LOS ANGELES – The Los Angeles County Board of Supervisors voted Tuesday to study a potential ban on polystyrene food containers in unincorporated areas of Los Angeles County [including Quartz Hill, Littlerock and Lake Los Angeles], saying they are piling up in landfills and polluting beaches.
Supervisor Sheila Kuehl said it was time to revisit a 2011 feasibility study on the issue. [View the study here.]
“(Polystyrene) breaks down into little beads, gets into waterways and it does not biodegrade,” Kuehl said of single-use straws, plastic cups and clamshell-shaped molded take-out containers that can be found stuffed in overflowing trash bins around the county.
More than 100 other municipalities in the state have restricted or prohibited the plastic foodservice ware in favor of other reusable, recyclable or biodegradable alternatives, according to Kuehl.
Following the 2011 study, a decision about a local ban was postponed in favor of a proposed statewide ban. That legislation was never enacted.
Environmentalists said the plastic containers are among the top targets of clean-up efforts because they can end up being eaten by birds, sea turtles and other marine life.
“Nearly a billion dollars a year are spent in cleaning up marine debris,” Ryan Searcy of Heal the Bay told the board, citing statewide numbers.
At the current rate, “There will be more plastic than fish by weight by 2050,” he said, referring to research by the World Economic Forum about plastic garbage in oceans worldwide.
Manufacturers and restaurant owners said polystyrene does the best job of keeping food hot or cold and said many alternatives aren’t sturdy enough to do the job without breaking or spilling out contents.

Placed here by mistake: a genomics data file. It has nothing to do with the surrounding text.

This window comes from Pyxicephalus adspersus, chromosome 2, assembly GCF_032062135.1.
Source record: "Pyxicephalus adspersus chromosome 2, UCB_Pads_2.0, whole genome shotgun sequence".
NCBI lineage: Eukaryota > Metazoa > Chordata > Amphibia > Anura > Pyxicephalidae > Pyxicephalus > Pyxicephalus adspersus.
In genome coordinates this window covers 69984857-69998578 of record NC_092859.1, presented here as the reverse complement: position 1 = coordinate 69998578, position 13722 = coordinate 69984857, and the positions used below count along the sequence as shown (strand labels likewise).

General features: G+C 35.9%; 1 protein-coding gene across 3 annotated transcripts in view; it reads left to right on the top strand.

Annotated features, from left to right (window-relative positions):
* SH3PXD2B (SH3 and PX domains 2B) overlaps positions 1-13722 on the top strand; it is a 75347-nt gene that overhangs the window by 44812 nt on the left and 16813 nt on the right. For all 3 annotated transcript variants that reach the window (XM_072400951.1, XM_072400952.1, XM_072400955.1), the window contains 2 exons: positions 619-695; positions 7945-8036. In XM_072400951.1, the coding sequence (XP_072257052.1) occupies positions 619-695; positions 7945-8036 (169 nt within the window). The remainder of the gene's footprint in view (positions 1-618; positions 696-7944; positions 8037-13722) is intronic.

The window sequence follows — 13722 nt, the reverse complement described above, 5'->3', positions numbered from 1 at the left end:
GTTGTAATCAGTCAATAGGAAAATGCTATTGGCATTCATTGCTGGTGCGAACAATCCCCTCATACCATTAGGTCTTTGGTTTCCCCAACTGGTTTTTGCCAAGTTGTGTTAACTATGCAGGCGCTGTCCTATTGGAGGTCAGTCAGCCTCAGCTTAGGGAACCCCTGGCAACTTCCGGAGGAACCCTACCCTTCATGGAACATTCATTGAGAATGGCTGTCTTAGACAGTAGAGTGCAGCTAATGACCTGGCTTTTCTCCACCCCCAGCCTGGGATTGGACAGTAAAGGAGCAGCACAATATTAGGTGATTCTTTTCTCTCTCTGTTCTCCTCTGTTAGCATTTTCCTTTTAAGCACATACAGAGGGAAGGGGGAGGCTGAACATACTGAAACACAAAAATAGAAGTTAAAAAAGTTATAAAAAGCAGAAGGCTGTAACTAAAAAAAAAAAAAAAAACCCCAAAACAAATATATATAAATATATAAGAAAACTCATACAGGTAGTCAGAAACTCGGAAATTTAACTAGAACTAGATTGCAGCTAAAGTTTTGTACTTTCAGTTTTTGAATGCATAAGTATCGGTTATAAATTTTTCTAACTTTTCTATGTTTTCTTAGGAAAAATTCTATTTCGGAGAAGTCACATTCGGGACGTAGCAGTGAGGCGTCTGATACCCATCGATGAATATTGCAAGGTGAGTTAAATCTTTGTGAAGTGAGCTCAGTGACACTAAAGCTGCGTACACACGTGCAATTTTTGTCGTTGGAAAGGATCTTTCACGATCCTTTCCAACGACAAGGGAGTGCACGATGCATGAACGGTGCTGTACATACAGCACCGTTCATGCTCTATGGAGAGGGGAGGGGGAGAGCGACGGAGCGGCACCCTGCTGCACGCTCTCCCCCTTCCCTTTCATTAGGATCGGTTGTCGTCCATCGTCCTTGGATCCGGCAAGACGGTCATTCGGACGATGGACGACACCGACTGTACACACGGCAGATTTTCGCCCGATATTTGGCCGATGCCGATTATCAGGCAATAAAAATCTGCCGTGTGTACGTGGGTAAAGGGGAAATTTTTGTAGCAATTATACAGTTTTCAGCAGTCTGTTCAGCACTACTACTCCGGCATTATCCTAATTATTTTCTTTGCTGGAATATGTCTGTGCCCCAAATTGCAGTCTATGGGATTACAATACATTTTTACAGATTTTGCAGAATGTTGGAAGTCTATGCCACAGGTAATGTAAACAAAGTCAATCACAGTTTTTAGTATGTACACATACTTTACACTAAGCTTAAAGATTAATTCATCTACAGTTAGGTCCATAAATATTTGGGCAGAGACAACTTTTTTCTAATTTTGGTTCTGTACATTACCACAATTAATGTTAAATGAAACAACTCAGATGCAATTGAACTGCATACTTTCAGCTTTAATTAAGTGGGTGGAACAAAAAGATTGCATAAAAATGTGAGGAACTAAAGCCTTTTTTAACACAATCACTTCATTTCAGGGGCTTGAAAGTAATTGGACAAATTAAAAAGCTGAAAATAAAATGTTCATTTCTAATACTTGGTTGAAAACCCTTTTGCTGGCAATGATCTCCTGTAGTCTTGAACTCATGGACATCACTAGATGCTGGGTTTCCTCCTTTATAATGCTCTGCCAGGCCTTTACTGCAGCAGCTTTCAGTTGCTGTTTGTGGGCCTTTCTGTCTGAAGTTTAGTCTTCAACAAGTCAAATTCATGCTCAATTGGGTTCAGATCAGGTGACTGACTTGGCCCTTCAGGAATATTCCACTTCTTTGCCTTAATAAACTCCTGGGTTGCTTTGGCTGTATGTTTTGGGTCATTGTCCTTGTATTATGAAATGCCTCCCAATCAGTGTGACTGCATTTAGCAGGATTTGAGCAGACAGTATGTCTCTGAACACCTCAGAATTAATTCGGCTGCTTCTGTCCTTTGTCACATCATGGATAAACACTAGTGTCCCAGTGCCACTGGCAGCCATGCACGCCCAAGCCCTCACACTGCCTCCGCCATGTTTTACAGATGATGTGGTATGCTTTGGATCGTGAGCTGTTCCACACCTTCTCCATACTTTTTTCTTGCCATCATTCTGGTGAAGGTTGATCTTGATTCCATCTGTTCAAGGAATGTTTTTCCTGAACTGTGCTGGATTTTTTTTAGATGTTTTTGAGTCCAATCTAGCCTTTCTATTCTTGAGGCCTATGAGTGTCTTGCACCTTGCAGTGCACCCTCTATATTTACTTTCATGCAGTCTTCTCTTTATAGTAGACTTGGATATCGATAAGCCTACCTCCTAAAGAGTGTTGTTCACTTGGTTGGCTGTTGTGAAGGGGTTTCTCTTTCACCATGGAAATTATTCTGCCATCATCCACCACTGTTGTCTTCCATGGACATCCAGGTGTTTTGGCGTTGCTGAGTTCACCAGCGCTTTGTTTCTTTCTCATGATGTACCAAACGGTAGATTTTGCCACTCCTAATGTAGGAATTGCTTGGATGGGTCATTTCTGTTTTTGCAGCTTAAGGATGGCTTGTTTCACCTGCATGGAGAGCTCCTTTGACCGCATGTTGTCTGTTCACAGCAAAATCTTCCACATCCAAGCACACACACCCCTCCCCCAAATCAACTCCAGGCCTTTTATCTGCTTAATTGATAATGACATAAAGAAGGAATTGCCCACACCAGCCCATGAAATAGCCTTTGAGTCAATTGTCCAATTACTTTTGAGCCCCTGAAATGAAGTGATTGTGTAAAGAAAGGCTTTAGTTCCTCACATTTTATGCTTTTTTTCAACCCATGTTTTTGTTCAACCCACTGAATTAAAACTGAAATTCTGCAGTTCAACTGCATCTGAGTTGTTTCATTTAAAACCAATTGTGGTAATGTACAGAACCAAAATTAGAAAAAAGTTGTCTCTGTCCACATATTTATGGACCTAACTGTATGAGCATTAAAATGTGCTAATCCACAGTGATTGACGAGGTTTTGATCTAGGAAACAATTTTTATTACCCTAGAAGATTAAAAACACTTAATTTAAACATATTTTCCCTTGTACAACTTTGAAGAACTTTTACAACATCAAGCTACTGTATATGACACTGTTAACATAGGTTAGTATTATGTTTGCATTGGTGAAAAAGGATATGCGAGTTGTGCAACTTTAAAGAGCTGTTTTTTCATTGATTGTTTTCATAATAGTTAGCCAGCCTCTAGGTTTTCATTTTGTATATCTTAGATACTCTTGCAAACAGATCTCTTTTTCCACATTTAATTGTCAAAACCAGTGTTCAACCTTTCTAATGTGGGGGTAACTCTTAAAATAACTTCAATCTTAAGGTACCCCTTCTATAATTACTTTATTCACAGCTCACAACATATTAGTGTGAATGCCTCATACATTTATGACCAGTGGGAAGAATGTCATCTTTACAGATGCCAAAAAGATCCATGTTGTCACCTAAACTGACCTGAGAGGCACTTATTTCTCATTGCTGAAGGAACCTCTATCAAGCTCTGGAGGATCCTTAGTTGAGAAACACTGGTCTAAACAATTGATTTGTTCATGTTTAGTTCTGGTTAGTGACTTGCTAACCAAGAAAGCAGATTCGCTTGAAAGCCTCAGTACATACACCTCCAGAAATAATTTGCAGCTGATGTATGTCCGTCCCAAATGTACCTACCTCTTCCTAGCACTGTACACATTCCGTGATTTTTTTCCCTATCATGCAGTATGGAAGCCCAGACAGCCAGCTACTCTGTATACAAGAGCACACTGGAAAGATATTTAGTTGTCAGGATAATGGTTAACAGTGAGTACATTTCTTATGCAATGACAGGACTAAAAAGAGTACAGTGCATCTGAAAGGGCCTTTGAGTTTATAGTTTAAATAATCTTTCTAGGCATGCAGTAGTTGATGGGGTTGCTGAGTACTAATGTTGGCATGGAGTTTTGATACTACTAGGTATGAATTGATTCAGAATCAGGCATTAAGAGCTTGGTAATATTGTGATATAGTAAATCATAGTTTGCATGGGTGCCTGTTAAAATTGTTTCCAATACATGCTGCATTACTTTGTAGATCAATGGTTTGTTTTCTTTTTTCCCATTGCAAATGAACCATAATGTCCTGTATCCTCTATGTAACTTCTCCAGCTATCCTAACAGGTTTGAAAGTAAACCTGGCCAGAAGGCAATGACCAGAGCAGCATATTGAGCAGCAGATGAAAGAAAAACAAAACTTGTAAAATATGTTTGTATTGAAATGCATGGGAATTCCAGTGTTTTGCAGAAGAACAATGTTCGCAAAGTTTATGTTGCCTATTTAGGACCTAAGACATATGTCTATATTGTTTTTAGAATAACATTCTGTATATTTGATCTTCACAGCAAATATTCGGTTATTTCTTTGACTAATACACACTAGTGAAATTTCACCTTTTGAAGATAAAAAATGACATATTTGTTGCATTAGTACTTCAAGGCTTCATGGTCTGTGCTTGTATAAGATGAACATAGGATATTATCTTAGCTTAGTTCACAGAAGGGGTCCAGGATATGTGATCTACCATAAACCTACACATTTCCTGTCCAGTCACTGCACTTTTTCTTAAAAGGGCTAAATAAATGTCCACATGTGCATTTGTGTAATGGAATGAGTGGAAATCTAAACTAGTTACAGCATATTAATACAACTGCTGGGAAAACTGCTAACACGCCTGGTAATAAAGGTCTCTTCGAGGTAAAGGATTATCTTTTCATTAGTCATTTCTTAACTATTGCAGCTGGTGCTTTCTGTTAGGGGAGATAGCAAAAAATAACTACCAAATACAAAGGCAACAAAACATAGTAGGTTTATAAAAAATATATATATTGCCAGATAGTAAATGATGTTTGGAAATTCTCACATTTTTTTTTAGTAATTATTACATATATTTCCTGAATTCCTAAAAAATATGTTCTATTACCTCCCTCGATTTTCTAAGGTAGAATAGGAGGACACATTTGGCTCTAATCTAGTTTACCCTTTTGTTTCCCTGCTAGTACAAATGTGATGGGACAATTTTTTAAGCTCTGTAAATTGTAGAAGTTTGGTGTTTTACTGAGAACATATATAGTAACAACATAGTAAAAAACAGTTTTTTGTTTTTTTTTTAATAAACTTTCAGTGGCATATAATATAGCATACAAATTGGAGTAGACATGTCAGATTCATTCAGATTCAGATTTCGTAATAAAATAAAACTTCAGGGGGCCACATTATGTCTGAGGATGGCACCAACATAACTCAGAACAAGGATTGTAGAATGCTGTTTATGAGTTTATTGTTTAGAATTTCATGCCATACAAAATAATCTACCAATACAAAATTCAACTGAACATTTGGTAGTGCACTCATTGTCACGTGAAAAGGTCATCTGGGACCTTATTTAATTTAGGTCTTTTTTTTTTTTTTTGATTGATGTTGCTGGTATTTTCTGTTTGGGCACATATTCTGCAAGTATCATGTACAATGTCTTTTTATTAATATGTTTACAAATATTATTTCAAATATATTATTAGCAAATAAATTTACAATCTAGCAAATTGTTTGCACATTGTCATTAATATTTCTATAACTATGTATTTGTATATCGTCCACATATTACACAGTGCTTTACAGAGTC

They also raised concerns about the costs of switching to another product.
Adena Tessler, a spokeswoman for the California Restaurant Association, said small family-owned restaurants are already struggling to meet new minimum wage increases.
“These families are in their restaurants seven days a week working” and don’t have time to navigate hardship exemptions that could be granted under as part of a polystyrene ban, Tessler said, urging the board to focus on expanding recycling programs.
Proponents of a ban argued that the foam containers aren’t recyclable once they are soiled by food, a notion that Tessler and others disputed. The city of Los Angeles accepts polystyrene containers in residential recycling bins.
Ann Nguyen of Dart Container, which makes polystyrene containers, said a ban would lead to a shutdown of both of the company’s California plants — putting 650 employees out of work — because it would be too expensive to re-tool the facilities.
“It is in Dart’s DNA to be an environmental steward,” Nguyen told the board, citing millions of dollars in research and development work.
The company and other plastics manufacturers have stressed waste management, including recycling, clean-up projects and efforts to end consumer littering as solutions to the problem of marine debris.
Kuehl urged small business to work with the county rather than fighting the change.
“This is something that’s probably going to happen,” Kuehl said.
Supervisor Janice Hahn, who co-authored the motion, said she had heard from a lot of small business owners concerned about the county’s plans.
Hahn asked that employees of the Department of Consumer and Business Affairs be included in the working group responsible for updating and expanding the 2011 study. That team will review new “green” alternatives, the health risks associated with polystyrene and the potential to expand recycling and composting polystyrene and alternative materials.
A report is expected back in four months.